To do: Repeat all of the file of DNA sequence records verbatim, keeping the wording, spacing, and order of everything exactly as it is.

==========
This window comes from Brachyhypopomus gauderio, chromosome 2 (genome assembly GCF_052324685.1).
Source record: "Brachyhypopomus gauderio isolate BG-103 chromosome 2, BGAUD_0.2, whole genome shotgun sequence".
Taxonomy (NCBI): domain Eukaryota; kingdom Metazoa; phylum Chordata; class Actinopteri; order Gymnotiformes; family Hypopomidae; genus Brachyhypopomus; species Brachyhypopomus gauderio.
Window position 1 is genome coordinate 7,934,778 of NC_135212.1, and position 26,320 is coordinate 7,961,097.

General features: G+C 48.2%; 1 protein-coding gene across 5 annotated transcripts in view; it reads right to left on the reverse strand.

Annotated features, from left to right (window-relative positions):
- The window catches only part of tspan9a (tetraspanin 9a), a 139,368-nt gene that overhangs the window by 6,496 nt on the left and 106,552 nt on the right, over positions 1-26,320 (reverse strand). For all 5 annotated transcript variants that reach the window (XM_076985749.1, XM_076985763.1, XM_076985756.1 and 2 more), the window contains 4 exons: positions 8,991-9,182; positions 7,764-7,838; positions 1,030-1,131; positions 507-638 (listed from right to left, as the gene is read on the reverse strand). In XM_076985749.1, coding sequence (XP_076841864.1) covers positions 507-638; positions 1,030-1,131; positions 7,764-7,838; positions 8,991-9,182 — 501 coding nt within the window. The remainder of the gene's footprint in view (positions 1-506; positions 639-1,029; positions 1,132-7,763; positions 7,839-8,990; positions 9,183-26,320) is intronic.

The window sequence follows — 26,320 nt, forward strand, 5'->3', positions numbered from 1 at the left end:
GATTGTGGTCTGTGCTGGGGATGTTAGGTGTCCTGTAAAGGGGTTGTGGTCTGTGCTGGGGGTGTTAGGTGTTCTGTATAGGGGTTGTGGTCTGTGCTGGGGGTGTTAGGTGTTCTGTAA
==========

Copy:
This window comes from Brachyhypopomus gauderio, chromosome 2 (genome assembly GCF_052324685.1).
Source record: "Brachyhypopomus gauderio isolate BG-103 chromosome 2, BGAUD_0.2, whole genome shotgun sequence".
Taxonomy (NCBI): domain Eukaryota; kingdom Metazoa; phylum Chordata; class Actinopteri; order Gymnotiformes; family Hypopomidae; genus Brachyhypopomus; species Brachyhypopomus gauderio.
Window position 1 is genome coordinate 7,934,778 of NC_135212.1, and position 26,320 is coordinate 7,961,097.

General features: G+C 48.2%; 1 protein-coding gene across 5 annotated transcripts in view; it reads right to left on the reverse strand.

Annotated features, from left to right (window-relative positions):
- The window catches only part of tspan9a (tetraspanin 9a), a 139,368-nt gene that overhangs the window by 6,496 nt on the left and 106,552 nt on the right, over positions 1-26,320 (reverse strand). For all 5 annotated transcript variants that reach the window (XM_076985749.1, XM_076985763.1, XM_076985756.1 and 2 more), the window contains 4 exons: positions 8,991-9,182; positions 7,764-7,838; positions 1,030-1,131; positions 507-638 (listed from right to left, as the gene is read on the reverse strand). In XM_076985749.1, coding sequence (XP_076841864.1) covers positions 507-638; positions 1,030-1,131; positions 7,764-7,838; positions 8,991-9,182 — 501 coding nt within the window. The remainder of the gene's footprint in view (positions 1-506; positions 639-1,029; positions 1,132-7,763; positions 7,839-8,990; positions 9,183-26,320) is intronic.

The window sequence follows — 26,320 nt, forward strand, 5'->3', positions numbered from 1 at the left end:
GATTGTGGTCTGTGCTGGGGATGTTAGGTGTCCTGTAAAGGGGTTGTGGTCTGTGCTGGGGGTGTTAGGTGTTCTGTATAGGGGTTGTGGTCTGTGCTGGGGGTGTTAGGTGTTCTGTAA